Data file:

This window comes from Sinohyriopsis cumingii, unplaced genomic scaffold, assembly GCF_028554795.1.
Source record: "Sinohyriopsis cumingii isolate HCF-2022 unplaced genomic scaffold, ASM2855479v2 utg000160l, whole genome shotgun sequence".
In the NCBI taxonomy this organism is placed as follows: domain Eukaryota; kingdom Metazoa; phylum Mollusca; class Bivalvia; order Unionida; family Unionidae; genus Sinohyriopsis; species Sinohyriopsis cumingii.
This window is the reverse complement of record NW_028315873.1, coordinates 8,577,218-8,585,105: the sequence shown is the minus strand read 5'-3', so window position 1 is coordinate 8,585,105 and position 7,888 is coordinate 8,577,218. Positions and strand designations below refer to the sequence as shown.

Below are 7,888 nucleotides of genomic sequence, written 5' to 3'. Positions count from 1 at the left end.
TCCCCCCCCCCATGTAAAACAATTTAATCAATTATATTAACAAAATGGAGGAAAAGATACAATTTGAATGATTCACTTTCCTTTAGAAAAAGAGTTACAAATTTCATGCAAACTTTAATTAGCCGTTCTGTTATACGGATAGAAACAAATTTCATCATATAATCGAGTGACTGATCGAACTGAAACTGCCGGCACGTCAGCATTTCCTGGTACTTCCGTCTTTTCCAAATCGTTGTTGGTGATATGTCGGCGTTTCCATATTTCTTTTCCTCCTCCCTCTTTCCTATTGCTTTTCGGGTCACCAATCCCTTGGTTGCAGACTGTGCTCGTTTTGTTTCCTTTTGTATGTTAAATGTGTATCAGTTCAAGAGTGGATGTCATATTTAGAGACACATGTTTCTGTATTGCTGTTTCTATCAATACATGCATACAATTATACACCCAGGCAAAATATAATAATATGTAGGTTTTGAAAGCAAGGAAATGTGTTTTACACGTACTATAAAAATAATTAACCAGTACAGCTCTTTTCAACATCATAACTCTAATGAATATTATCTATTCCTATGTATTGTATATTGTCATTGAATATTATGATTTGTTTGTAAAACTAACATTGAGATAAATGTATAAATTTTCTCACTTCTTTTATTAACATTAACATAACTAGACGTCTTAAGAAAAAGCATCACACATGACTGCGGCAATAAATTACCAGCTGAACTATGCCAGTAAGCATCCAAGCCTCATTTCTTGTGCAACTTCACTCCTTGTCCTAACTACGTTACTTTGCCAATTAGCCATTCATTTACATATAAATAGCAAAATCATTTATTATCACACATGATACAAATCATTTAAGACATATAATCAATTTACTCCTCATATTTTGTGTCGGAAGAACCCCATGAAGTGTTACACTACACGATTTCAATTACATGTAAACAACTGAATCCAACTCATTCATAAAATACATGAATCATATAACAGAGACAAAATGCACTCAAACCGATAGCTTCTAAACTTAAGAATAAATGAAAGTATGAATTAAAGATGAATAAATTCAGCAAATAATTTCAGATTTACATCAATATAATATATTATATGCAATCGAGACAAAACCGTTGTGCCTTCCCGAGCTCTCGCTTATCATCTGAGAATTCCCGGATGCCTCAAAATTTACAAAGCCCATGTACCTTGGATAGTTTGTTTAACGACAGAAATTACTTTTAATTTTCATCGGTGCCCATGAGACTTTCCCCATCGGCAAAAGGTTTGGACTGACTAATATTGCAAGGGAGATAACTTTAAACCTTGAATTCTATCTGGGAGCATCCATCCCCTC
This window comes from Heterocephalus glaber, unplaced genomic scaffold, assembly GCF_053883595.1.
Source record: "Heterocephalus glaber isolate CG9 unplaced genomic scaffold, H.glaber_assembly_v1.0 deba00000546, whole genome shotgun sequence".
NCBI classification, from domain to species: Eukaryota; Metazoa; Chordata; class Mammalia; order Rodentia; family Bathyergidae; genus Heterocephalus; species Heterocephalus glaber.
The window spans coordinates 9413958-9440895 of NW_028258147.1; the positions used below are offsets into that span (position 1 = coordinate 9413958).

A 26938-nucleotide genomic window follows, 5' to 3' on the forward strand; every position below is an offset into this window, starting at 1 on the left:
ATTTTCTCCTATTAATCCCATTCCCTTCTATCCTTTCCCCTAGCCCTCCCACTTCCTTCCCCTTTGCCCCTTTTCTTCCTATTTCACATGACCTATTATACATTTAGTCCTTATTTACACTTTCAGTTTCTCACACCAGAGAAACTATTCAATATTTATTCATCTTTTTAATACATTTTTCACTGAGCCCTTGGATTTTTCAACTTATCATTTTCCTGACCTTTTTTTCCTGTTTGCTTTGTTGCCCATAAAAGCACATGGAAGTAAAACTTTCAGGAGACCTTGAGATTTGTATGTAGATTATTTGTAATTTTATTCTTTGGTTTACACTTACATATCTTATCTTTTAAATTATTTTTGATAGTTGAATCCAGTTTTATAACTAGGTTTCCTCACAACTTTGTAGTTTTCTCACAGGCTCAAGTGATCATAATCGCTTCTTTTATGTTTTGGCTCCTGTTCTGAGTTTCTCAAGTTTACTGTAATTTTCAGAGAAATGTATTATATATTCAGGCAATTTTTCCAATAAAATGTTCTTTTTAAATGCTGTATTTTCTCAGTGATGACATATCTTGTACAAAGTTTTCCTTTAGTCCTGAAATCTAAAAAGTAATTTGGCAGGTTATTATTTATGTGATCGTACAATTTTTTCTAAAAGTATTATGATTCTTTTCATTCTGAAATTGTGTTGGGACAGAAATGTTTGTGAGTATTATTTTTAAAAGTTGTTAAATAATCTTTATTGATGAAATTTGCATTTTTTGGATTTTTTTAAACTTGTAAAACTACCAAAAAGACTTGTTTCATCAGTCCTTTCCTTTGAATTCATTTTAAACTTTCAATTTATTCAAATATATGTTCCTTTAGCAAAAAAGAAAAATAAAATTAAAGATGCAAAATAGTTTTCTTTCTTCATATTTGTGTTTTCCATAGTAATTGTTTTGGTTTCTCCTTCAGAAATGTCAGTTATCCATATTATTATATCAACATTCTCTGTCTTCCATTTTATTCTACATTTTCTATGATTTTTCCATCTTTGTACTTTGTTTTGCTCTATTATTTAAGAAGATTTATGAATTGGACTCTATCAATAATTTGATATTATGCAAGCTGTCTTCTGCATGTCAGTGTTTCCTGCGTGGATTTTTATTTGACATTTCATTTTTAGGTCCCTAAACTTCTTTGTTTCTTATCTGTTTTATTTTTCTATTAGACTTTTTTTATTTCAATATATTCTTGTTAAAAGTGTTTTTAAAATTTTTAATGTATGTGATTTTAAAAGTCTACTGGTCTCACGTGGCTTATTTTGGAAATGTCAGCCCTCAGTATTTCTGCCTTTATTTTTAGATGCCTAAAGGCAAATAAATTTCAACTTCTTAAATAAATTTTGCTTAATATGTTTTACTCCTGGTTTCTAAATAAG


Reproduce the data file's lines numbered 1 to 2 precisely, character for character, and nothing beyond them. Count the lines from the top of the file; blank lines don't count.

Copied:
This window comes from Sinohyriopsis cumingii, unplaced genomic scaffold, assembly GCF_028554795.1.
Source record: "Sinohyriopsis cumingii isolate HCF-2022 unplaced genomic scaffold, ASM2855479v2 utg000160l, whole genome shotgun sequence".